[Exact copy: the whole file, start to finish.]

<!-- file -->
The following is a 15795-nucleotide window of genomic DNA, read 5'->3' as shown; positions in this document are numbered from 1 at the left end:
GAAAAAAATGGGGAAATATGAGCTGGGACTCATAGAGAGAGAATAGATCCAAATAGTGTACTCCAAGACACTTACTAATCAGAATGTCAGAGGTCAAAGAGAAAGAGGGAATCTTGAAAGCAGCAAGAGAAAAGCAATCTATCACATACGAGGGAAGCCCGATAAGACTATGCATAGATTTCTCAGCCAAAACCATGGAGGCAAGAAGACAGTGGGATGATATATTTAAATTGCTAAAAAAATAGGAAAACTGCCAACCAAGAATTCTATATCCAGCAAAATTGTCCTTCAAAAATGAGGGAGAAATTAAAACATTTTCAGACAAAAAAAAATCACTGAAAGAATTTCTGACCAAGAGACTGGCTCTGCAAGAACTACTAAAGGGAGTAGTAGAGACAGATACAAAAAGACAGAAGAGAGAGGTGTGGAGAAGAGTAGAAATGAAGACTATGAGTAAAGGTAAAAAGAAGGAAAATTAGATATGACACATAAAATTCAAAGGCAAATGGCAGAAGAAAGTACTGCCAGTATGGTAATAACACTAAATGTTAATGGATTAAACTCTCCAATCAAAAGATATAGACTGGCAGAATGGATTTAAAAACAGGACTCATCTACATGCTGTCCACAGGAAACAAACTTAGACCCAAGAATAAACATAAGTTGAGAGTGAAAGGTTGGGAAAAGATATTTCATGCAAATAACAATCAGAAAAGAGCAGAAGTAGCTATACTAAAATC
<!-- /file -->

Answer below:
The following is a 15795-nucleotide window of genomic DNA, read 5'->3' as shown; positions in this document are numbered from 1 at the left end:
GAAAAAAATGGGGAAATATGAGCTGGGACTCATAGAGAGAGAATAGATCCAAATAGTGTACTCCAAGACACTTACTAATCAGAATGTCAGAGGTCAAAGAGAAAGAGGGAATCTTGAAAGCAGCAAGAGAAAAGCAATCTATCACATACGAGGGAAGCCCGATAAGACTATGCATAGATTTCTCAGCCAAAACCATGGAGGCAAGAAGACAGTGGGATGATATATTTAAATTGCTAAAAAAATAGGAAAACTGCCAACCAAGAATTCTATATCCAGCAAAATTGTCCTTCAAAAATGAGGGAGAAATTAAAACATTTTCAGACAAAAAAAAATCACTGAAAGAATTTCTGACCAAGAGACTGGCTCTGCAAGAACTACTAAAGGGAGTAGTAGAGACAGATACAAAAAGACAGAAGAGAGAGGTGTGGAGAAGAGTAGAAATGAAGACTATGAGTAAAGGTAAAAAGAAGGAAAATTAGATATGACACATAAAATTCAAAGGCAAATGGCAGAAGAAAGTACTGCCAGTATGGTAATAACACTAAATGTTAATGGATTAAACTCTCCAATCAAAAGATATAGACTGGCAGAATGGATTTAAAAACAGGACTCATCTACATGCTGTCCACAGGAAACAAACTTAGACCCAAGAATAAACATAAGTTGAGAGTGAAAGGTTGGGAAAAGATATTTCATGCAAATAACAATCAGAAAAGAGCAGAAGTAGCTATACTAAAATC